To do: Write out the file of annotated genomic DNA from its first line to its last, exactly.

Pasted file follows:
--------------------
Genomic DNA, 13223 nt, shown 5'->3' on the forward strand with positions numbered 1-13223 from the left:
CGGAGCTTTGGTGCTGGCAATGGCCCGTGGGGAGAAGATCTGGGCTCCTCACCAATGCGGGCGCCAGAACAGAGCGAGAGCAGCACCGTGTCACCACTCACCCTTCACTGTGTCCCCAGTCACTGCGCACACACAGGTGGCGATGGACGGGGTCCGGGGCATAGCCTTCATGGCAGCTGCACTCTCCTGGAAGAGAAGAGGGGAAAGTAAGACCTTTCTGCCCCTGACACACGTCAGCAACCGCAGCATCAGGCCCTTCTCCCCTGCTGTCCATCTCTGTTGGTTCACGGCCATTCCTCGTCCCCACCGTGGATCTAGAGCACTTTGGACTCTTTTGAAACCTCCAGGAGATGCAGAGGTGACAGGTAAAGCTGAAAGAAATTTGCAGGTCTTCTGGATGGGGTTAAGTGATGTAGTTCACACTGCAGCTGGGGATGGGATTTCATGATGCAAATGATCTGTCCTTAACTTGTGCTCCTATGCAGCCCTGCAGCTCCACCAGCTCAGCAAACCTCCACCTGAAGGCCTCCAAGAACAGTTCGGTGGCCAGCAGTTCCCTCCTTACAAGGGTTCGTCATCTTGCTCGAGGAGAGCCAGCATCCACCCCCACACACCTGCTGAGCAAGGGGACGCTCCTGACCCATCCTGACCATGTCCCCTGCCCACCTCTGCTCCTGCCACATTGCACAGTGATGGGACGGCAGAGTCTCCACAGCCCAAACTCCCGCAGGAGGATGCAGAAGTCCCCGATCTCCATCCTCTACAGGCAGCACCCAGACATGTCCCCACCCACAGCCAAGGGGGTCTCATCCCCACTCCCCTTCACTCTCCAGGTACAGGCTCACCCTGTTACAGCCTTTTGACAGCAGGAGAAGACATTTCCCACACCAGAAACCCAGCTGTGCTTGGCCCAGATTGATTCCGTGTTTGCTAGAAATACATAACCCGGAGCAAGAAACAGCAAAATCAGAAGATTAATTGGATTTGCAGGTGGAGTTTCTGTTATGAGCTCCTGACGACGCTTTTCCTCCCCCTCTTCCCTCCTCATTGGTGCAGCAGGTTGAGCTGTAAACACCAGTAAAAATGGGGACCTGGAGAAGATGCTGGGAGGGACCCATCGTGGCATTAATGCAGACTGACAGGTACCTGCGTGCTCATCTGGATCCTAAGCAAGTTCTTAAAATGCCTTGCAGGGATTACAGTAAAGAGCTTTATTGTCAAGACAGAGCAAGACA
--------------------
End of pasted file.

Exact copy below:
Genomic DNA, 13223 nt, shown 5'->3' on the forward strand with positions numbered 1-13223 from the left:
CGGAGCTTTGGTGCTGGCAATGGCCCGTGGGGAGAAGATCTGGGCTCCTCACCAATGCGGGCGCCAGAACAGAGCGAGAGCAGCACCGTGTCACCACTCACCCTTCACTGTGTCCCCAGTCACTGCGCACACACAGGTGGCGATGGACGGGGTCCGGGGCATAGCCTTCATGGCAGCTGCACTCTCCTGGAAGAGAAGAGGGGAAAGTAAGACCTTTCTGCCCCTGACACACGTCAGCAACCGCAGCATCAGGCCCTTCTCCCCTGCTGTCCATCTCTGTTGGTTCACGGCCATTCCTCGTCCCCACCGTGGATCTAGAGCACTTTGGACTCTTTTGAAACCTCCAGGAGATGCAGAGGTGACAGGTAAAGCTGAAAGAAATTTGCAGGTCTTCTGGATGGGGTTAAGTGATGTAGTTCACACTGCAGCTGGGGATGGGATTTCATGATGCAAATGATCTGTCCTTAACTTGTGCTCCTATGCAGCCCTGCAGCTCCACCAGCTCAGCAAACCTCCACCTGAAGGCCTCCAAGAACAGTTCGGTGGCCAGCAGTTCCCTCCTTACAAGGGTTCGTCATCTTGCTCGAGGAGAGCCAGCATCCACCCCCACACACCTGCTGAGCAAGGGGACGCTCCTGACCCATCCTGACCATGTCCCCTGCCCACCTCTGCTCCTGCCACATTGCACAGTGATGGGACGGCAGAGTCTCCACAGCCCAAACTCCCGCAGGAGGATGCAGAAGTCCCCGATCTCCATCCTCTACAGGCAGCACCCAGACATGTCCCCACCCACAGCCAAGGGGGTCTCATCCCCACTCCCCTTCACTCTCCAGGTACAGGCTCACCCTGTTACAGCCTTTTGACAGCAGGAGAAGACATTTCCCACACCAGAAACCCAGCTGTGCTTGGCCCAGATTGATTCCGTGTTTGCTAGAAATACATAACCCGGAGCAAGAAACAGCAAAATCAGAAGATTAATTGGATTTGCAGGTGGAGTTTCTGTTATGAGCTCCTGACGACGCTTTTCCTCCCCCTCTTCCCTCCTCATTGGTGCAGCAGGTTGAGCTGTAAACACCAGTAAAAATGGGGACCTGGAGAAGATGCTGGGAGGGACCCATCGTGGCATTAATGCAGACTGACAGGTACCTGCGTGCTCATCTGGATCCTAAGCAAGTTCTTAAAATGCCTTGCAGGGATTACAGTAAAGAGCTTTATTGTCAAGACAGAGCAAGACA